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Why Play is Important





Play is more than just fun for kids. It’s how they learn, and how they work out who they are and where they fit in the world.

The basics

Playing is one of the most important things you can do with your child. The time you spend playing together gives your child lots of different ways to learn. It also helps your child to:

  • build confidence
  • feel loved, happy and safe
  • develop social skills, language and communication
  • learn about caring for others and the environment
  • develop physical skills
  • connect and refine pathways in her brain.

Your child will love playing with you, but sometimes he might prefer to play by himself and won’t need so much hands-on play from you. He might just want you to give him ideas and let him know how his play and games are going. Also, the way your child plays will change as he gets older.

Did you know? Running, jumping and throwing are three key skills kids learn to help them have the confidence and ability to participate in physical activity and sport as they grow. Unstructured or free play is the best type of play for young children. This is play that just happens, depending on what takes your child’s interest at the time. It isn’t planned and lets your child use her imagination and move at her own pace.

Examples might be:

  • creative play alone or with others – including artistic or musical games
  • imaginative games – making play houses with boxes or blankets, dressing up, playing make-believe
  • exploring new or favourite play spaces – cupboards, backyards, parks, playgrounds and so on.

You can be part of your child’s unstructured play or not. Sometimes all you’ll need to do is point him in the right direction – towards the pile of toys on his floor, or to the table with crayons and paper. Sometimes you might need to be a bit more hands on. For example, "How about we play dress-up? What do you want to be today?"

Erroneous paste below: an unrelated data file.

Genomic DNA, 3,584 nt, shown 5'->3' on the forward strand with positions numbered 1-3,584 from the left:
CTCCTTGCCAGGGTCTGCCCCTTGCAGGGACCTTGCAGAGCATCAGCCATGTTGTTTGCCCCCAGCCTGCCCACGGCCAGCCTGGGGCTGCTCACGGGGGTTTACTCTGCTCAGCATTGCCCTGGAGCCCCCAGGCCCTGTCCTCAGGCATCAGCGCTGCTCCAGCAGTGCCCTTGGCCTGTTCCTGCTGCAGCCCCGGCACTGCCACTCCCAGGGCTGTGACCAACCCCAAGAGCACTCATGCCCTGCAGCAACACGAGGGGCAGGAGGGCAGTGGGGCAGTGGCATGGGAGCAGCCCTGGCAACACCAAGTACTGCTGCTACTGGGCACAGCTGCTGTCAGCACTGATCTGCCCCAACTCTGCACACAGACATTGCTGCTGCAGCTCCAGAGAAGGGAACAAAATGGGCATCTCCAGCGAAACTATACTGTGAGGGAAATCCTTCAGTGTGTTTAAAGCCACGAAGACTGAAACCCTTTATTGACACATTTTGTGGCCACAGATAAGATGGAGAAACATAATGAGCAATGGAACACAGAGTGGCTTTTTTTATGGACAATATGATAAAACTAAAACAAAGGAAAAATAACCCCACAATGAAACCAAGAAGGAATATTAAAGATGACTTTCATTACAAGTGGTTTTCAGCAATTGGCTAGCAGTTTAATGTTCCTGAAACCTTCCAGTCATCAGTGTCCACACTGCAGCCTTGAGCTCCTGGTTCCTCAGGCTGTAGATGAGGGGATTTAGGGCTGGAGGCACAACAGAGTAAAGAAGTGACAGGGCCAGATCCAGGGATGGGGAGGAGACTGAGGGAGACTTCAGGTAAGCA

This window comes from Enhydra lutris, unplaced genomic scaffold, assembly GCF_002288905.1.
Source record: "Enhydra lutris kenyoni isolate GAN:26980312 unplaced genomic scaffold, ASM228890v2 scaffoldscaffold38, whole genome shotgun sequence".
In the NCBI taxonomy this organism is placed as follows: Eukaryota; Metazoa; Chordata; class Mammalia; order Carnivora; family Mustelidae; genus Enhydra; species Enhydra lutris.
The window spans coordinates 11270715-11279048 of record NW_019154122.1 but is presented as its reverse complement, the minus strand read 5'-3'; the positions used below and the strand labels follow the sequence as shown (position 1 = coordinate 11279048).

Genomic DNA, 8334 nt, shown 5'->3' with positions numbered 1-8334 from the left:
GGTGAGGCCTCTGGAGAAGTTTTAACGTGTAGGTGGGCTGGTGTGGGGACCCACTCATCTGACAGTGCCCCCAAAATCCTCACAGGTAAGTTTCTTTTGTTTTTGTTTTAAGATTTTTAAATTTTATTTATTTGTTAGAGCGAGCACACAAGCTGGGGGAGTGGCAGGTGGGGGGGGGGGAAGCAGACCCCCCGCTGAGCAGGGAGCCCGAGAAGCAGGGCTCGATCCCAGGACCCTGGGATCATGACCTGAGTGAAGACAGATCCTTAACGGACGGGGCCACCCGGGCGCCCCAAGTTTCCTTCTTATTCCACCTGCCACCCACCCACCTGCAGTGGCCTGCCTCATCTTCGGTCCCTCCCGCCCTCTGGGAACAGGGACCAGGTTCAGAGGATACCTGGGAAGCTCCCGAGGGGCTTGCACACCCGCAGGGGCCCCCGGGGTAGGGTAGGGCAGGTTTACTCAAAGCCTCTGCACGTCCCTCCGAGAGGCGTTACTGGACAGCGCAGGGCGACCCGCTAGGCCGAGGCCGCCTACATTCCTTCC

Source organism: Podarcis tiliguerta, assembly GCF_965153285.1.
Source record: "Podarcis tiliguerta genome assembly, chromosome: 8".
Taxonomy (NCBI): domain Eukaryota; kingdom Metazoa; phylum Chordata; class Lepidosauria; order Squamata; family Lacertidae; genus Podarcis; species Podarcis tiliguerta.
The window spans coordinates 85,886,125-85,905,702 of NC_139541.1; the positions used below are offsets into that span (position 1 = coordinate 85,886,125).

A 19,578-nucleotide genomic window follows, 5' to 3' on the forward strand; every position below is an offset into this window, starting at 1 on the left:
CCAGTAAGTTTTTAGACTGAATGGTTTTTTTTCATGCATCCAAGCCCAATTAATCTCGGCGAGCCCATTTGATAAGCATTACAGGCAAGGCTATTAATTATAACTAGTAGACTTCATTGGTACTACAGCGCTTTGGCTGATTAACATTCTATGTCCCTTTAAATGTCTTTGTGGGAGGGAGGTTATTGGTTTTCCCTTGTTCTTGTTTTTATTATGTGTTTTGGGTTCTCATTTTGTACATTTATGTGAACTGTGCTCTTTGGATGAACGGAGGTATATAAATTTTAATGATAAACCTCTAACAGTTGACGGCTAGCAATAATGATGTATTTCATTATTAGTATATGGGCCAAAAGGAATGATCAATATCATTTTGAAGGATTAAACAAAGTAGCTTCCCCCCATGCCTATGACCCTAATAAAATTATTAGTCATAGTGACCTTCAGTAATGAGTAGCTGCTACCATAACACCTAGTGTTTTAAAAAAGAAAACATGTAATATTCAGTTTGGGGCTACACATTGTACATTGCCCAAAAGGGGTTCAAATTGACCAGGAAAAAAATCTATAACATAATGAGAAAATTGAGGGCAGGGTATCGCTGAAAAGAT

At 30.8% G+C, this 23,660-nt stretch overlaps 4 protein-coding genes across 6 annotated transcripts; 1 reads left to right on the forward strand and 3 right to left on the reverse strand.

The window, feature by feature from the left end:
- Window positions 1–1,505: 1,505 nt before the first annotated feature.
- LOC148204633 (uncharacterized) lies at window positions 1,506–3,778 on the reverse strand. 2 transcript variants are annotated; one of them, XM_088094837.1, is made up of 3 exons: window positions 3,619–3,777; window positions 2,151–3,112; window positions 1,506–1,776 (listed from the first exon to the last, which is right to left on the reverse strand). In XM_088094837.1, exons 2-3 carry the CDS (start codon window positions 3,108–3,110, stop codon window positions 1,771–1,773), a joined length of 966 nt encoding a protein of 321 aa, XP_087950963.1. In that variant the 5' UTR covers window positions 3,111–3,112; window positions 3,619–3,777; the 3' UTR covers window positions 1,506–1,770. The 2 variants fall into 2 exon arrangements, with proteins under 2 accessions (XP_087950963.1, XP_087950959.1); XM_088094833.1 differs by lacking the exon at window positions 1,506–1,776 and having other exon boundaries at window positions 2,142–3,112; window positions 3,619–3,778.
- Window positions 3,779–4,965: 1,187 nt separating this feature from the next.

Structured play is different. It’s more organized and occurs at a fixed time or in a set space, and is often led by a grown-up.

Examples include:

  • swimming lessons
  • storytelling groups
  • dance, music or drama classes family board or card games


Here are some ideas to get your preschooler’s mind and body going:

  • old milk containers, wooden spoons, empty plant containers, sticks, scrunched-up paper, plastic buckets, saucepans and old clothes – your child can use these for imaginative, unstructured play
  • favourite CDs or pots and pans – your child can use these for a dance concert or to make up music
  • balls and frisbees – these can encourage practice in fundamental movement skills such as running, jumping and throwing. When encouraging your child to kick or throw, try to get him to use one side of his body, then the other.

If your child doesn’t want to play

There might be times when your child doesn’t want to play – for example, she could be tired or bored by doing the same activity for too long. This is normal and usually nothing to worry about.

But sometimes a lack of play – or a lack of interest in play – can be a sign of a more serious developmental disorder. Consider speaking with your doctor if your preschooler isn’t interested in playing with other children, or playing pretend games.

© Raising Children Network Limited, reproduced with permission.
Last Updated: November 30, 2014